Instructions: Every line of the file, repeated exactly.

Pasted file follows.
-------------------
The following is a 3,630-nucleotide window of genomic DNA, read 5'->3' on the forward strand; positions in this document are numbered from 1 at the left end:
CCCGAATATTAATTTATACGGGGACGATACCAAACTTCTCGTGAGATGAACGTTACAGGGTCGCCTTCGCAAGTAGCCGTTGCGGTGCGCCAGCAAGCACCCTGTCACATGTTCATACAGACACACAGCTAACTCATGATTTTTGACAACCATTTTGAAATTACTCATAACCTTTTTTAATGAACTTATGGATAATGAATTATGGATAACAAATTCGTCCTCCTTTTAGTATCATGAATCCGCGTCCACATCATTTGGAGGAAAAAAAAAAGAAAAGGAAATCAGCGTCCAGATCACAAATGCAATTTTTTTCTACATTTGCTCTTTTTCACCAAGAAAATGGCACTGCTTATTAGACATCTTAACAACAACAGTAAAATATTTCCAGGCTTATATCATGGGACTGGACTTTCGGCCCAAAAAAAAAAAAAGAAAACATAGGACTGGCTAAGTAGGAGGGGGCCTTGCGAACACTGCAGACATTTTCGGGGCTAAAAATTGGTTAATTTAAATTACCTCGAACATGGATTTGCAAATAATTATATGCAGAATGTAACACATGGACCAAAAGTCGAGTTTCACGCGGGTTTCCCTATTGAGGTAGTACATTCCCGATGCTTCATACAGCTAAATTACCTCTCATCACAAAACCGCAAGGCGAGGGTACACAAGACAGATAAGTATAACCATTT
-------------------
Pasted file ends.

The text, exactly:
The following is a 3,630-nucleotide window of genomic DNA, read 5'->3' on the forward strand; positions in this document are numbered from 1 at the left end:
CCCGAATATTAATTTATACGGGGACGATACCAAACTTCTCGTGAGATGAACGTTACAGGGTCGCCTTCGCAAGTAGCCGTTGCGGTGCGCCAGCAAGCACCCTGTCACATGTTCATACAGACACACAGCTAACTCATGATTTTTGACAACCATTTTGAAATTACTCATAACCTTTTTTAATGAACTTATGGATAATGAATTATGGATAACAAATTCGTCCTCCTTTTAGTATCATGAATCCGCGTCCACATCATTTGGAGGAAAAAAAAAAGAAAAGGAAATCAGCGTCCAGATCACAAATGCAATTTTTTTCTACATTTGCTCTTTTTCACCAAGAAAATGGCACTGCTTATTAGACATCTTAACAACAACAGTAAAATATTTCCAGGCTTATATCATGGGACTGGACTTTCGGCCCAAAAAAAAAAAAAGAAAACATAGGACTGGCTAAGTAGGAGGGGGCCTTGCGAACACTGCAGACATTTTCGGGGCTAAAAATTGGTTAATTTAAATTACCTCGAACATGGATTTGCAAATAATTATATGCAGAATGTAACACATGGACCAAAAGTCGAGTTTCACGCGGGTTTCCCTATTGAGGTAGTACATTCCCGATGCTTCATACAGCTAAATTACCTCTCATCACAAAACCGCAAGGCGAGGGTACACAAGACAGATAAGTATAACCATTT